But in September, the United States Court of Appeals for the Eighth Circuit lifted the injunction, and the Supreme Court declined to reinstate it.
What do supporters of the requirement say?
State officials say the requirement is needed to prevent voter fraud, especially because North Dakota does not require voter registration (instead, voters may simply bring ID to the polls on Election Day). And they maintain that no eligible voter will be disenfranchised.
In a letter to tribal leaders, the secretary of state’s office wrote that any voter without a residential address could contact their county’s 911 coordinator, describe the location of their home and, quickly and at no cost, be assigned an address that the coordinator could confirm in an official letter. The voter could then either use that letter to obtain new identification or present it at the polls alongside an ID card that would not have been sufficient on its own.
Still, the number of people affected, and the fact that the election is so soon, creates an enormous logistical challenge.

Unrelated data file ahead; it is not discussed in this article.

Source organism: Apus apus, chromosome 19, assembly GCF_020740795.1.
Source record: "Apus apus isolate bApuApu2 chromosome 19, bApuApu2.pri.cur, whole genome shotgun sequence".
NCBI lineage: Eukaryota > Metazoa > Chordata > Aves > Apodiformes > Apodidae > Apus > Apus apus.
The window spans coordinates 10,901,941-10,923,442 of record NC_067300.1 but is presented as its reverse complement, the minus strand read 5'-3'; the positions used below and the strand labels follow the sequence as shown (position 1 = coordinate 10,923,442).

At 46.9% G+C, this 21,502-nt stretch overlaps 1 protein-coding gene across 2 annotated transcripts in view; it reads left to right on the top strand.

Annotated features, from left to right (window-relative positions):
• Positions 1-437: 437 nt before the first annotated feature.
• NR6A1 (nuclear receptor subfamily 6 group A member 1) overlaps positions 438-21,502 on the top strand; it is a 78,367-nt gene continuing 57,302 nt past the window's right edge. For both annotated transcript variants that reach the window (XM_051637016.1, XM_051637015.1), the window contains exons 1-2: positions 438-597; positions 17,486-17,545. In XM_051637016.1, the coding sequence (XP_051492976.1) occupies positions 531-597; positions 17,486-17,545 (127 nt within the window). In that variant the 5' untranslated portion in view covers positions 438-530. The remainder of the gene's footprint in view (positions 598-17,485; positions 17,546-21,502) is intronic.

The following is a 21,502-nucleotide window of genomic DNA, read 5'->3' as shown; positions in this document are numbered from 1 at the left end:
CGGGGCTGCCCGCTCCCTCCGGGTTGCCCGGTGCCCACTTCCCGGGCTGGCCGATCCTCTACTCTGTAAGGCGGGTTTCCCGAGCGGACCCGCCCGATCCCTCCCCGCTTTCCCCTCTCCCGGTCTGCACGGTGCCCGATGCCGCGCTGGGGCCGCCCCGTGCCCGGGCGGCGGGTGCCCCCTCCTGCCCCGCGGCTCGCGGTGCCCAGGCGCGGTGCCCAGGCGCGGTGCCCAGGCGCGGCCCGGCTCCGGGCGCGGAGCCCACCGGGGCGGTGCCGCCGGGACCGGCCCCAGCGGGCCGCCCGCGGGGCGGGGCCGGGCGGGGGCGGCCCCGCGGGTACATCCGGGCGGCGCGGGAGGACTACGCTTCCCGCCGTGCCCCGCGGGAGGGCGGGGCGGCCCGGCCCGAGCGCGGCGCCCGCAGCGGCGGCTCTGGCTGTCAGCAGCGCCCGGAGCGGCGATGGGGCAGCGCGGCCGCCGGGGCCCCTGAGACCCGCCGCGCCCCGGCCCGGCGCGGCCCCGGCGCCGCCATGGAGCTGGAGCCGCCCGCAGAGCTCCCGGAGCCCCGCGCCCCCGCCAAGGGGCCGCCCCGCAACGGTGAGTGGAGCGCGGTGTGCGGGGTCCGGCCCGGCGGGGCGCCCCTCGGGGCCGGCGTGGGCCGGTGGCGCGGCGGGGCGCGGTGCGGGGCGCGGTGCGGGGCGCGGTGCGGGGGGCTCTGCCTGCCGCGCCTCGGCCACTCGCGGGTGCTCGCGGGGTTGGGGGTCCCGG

How are Native Americans responding?
Advocacy groups have been meeting with tribal leaders on all of North Dakota’s far-flung reservations, trying to figure out how to help voters get the addresses and identification they need through the process the state described. It’s a tall order.
One of the groups, Four Directions, came up with its own plan. In a letter to Secretary of State Al Jaeger, it suggested that tribal officials would be stationed at every voting location on the state’s reservations, ready to issue identification letters on tribal letterhead. They would use an established addressing system for rural areas to assign residential addresses on the spot.
Oliver and Barbara Semans, co-executive directors of Four Directions, wrote that they believed Mr. Jaeger had “no authority to prevent tribal governments from implementing this plan,” because “tribal governments have the inherent sovereignty to issue residential addresses to any tribal member who may lack such an address.” But they urged him to “publicly support” it.
Mr. Jaeger declined. “It is inappropriate for me to do so because it is a legal question that is beyond the authority of this office as to whether a sovereign tribe has those powers within their jurisdiction,” he wrote in a response that his office provided to The New York Times on Thursday.